Should your school or business have panic buttons?

panic button for schools and businesses

During the 2005 Super Bowl, Staples unveiled three 15-second commercials featuring the Easy Button. No matter how difficult a situation, simply pushing the Easy Button solved the problem. These buttons were eventually sold on their official website, and are still available today. However, to the great disappointment of one unnamed consumer, the button didn’t actually solve all problems…

That being said, some amazing things can be accomplished with simply the push of a button. For example, panic buttons.

What are panic buttons?

panic button origin of term

The term “panic button” actually originated with US Air Force pilots during the Korean War. When a pilot pushed the eject button or a button that activated other emergency measures on the plane, fellow pilots would say “He pushed the panic button.” It was a means of razzing one another. Eventually, the term became more widely used, and it soon entered the English lexicon.

The original panic button was installed in B-17 and B-24 bombers in World War 2. An onboard intercom was used to communicate with the paratroopers in the plane, but if this was damaged, a backup bell system was used – activated by a button. When this button was pushed, it was the signal for the troopers to bail out.

Today the term panic button is most commonly used to describe a security measure often seen at banks. If you’ve watched a movie that featured a bank robbery, you probably know what these are. Panic buttons are physical buttons or switches that are mounted under the teller’s desk at a bank. If he/she is under duress, they can simply push the button, sounding an audible or silent alarm.

What else can panic buttons do?

Generally speaking, panic buttons all serve the same purpose – to alert others to a dangerous situation and call for help. But depending on the device. this alert will take different forms.

  • Audible alarm: Like the banker’s button discussed above, some will sound an audible alarm. That certainly attracts attention and may scare off any attackers or thieves. However, it could also escalate a situation.
  • Silent alarm: Most panic buttons will have a silent alarm feature. This will alert others without provoking any attackers or disruptive persons.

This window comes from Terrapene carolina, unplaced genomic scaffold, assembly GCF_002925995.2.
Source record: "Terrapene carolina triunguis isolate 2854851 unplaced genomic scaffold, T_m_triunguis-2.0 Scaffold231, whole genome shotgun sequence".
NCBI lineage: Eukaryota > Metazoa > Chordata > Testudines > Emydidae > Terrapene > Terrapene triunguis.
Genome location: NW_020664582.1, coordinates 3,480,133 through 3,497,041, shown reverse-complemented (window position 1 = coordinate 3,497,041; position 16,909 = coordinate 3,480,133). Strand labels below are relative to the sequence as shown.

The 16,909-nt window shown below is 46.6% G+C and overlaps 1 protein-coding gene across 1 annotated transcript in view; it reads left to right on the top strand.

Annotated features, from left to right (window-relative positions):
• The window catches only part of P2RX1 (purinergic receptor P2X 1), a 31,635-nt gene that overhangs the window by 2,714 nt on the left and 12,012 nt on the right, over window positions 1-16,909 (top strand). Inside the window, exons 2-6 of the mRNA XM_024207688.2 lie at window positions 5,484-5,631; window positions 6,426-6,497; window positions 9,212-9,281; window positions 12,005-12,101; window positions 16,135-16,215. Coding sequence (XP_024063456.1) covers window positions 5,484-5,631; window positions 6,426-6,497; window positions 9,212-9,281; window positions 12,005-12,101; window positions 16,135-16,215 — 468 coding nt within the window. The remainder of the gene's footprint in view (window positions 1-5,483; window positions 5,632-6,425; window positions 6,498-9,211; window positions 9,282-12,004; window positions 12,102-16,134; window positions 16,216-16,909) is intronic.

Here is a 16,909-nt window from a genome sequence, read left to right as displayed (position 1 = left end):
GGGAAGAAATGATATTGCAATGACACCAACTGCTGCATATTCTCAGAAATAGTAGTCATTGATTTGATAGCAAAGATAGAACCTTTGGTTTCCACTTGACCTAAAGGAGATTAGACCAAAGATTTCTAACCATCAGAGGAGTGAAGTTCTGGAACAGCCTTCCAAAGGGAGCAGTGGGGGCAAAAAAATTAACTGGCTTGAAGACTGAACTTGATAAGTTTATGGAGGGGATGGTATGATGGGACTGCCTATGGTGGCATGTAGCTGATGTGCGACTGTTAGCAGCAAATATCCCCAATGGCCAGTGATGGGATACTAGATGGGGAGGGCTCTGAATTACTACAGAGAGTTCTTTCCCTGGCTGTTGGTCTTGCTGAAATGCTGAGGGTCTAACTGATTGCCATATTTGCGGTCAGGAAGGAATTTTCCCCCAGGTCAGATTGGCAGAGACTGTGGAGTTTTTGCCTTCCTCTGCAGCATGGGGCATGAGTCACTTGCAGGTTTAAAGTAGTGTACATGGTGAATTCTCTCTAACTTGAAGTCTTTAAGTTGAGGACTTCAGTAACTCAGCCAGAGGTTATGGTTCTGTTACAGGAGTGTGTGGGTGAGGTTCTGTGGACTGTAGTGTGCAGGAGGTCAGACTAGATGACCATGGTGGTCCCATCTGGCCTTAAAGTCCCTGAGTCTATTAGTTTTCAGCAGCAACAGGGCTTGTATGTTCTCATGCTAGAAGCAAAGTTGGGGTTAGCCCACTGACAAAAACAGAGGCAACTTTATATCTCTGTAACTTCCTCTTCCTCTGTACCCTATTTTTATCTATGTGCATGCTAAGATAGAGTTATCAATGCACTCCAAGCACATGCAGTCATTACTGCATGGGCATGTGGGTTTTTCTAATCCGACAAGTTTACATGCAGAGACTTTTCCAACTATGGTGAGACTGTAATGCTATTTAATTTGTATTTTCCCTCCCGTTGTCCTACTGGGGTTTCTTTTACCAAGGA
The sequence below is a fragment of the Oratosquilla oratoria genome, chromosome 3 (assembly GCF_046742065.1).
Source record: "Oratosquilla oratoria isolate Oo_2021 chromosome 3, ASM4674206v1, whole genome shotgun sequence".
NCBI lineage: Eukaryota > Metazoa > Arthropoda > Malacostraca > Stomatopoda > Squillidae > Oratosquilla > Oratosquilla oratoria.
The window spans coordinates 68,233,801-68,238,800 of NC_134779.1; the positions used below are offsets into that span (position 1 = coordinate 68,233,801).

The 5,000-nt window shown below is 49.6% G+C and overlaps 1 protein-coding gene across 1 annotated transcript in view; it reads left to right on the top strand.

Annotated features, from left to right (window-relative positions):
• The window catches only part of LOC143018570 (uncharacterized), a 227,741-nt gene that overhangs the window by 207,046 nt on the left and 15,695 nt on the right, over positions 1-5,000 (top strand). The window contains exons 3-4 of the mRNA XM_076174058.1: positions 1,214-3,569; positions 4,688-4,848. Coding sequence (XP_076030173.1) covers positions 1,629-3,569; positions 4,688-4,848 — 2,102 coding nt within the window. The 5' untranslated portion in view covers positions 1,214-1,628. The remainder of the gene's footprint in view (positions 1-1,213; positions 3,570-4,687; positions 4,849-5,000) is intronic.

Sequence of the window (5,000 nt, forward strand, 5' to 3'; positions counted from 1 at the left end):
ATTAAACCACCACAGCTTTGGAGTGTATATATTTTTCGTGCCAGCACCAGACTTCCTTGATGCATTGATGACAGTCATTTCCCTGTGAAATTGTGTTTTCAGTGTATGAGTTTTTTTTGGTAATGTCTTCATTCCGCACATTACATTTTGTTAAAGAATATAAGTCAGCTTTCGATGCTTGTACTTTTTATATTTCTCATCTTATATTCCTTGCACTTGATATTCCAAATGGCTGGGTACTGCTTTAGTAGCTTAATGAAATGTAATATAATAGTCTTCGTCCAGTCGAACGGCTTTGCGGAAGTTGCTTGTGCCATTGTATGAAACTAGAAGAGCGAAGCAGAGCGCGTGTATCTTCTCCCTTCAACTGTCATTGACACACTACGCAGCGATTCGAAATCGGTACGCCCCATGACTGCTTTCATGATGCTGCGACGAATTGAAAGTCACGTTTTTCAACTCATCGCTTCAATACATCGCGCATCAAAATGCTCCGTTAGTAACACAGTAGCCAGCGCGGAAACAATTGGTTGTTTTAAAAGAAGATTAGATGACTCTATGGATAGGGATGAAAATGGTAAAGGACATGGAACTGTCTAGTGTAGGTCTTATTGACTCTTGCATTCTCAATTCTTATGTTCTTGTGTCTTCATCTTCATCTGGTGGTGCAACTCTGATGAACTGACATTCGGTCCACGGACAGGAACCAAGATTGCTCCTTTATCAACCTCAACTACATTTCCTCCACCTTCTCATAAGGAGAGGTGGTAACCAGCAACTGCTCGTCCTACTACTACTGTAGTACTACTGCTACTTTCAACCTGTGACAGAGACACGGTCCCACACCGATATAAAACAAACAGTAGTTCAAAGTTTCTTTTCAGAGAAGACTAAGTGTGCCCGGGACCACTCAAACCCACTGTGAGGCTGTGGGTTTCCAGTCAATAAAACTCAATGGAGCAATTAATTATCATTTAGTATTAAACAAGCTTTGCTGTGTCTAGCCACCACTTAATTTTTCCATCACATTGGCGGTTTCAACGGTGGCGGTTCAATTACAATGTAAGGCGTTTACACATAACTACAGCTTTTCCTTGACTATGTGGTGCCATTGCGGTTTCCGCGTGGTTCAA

• Alerts staff in the building: Whether audible or silent, a panic button will let everyone in the building know there is an emergency. They can either directly assist, call 911, or evacuate the building.
  • Alerts security or local police: Many panic buttons can be programmed to alert a 24/7 security monitoring service (think ADT) or local police. Depending on the system, the button will send an SOS to local police stations, the closest patrol cars, or both.

Handy right? We agree. But besides banks, where else could these buttons be used?

Who can benefit from panic buttons?

We wish we could say they aren’t necessary, but in this troubled world, a better question to ask might be, “Who couldn’t benefit from them?”

Violent incidents in the workplace, public buildings, and schools are on the increase. Banks, convenience stores, gas stations, cell phone, and electronic stores, and pharmacies are prime targets for theft. Government buildings and schools have become a common target for shooters and other attacks from disgruntled employees or students. Hospitals could also benefit from them, since health care workers such as doctors and nurses are often subjected to abuse.

So the reality is, there is a wide range of applications for panic buttons. But are there any drawbacks to physical panic buttons?

large reception lobby area campusHow many panic buttons do I need?

This largely depends on the size and layout of a space. But a few general suggestions can be applied by most businesses or schools.

If there is a reception area, it would be a good idea to place a button here, perhaps under the receptionist’s desk. After all, if a disruptive individual enters the front door, they will likely be the first person to encounter them. Other common areas should have a panic button as well, such as a break room or main office area.

For warehouses or larger buildings, panic buttons should be placed in areas in view of any rear doors or alternate entrances. That way if an intruder makes their way in through there, an employee can see it and sound the alarm.

What are the concerns with physical buttons?

Physical panic buttons are useful in their simplicity. When the button is pressed, you’ve done your part. The alarm has been sounded and now you wait for help to arrive. But there are some potential downsides.

Physical buttons need to be wired to an alert system. As a result, installation costs may be pretty high, especially if there are multiple buttons in the building. If wireless buttons are used, they often feature Bluetooth connectivity, which is great. However, that means the location of the button needs to be relatively close to the main alert system. So this will limit where you can install the buttons.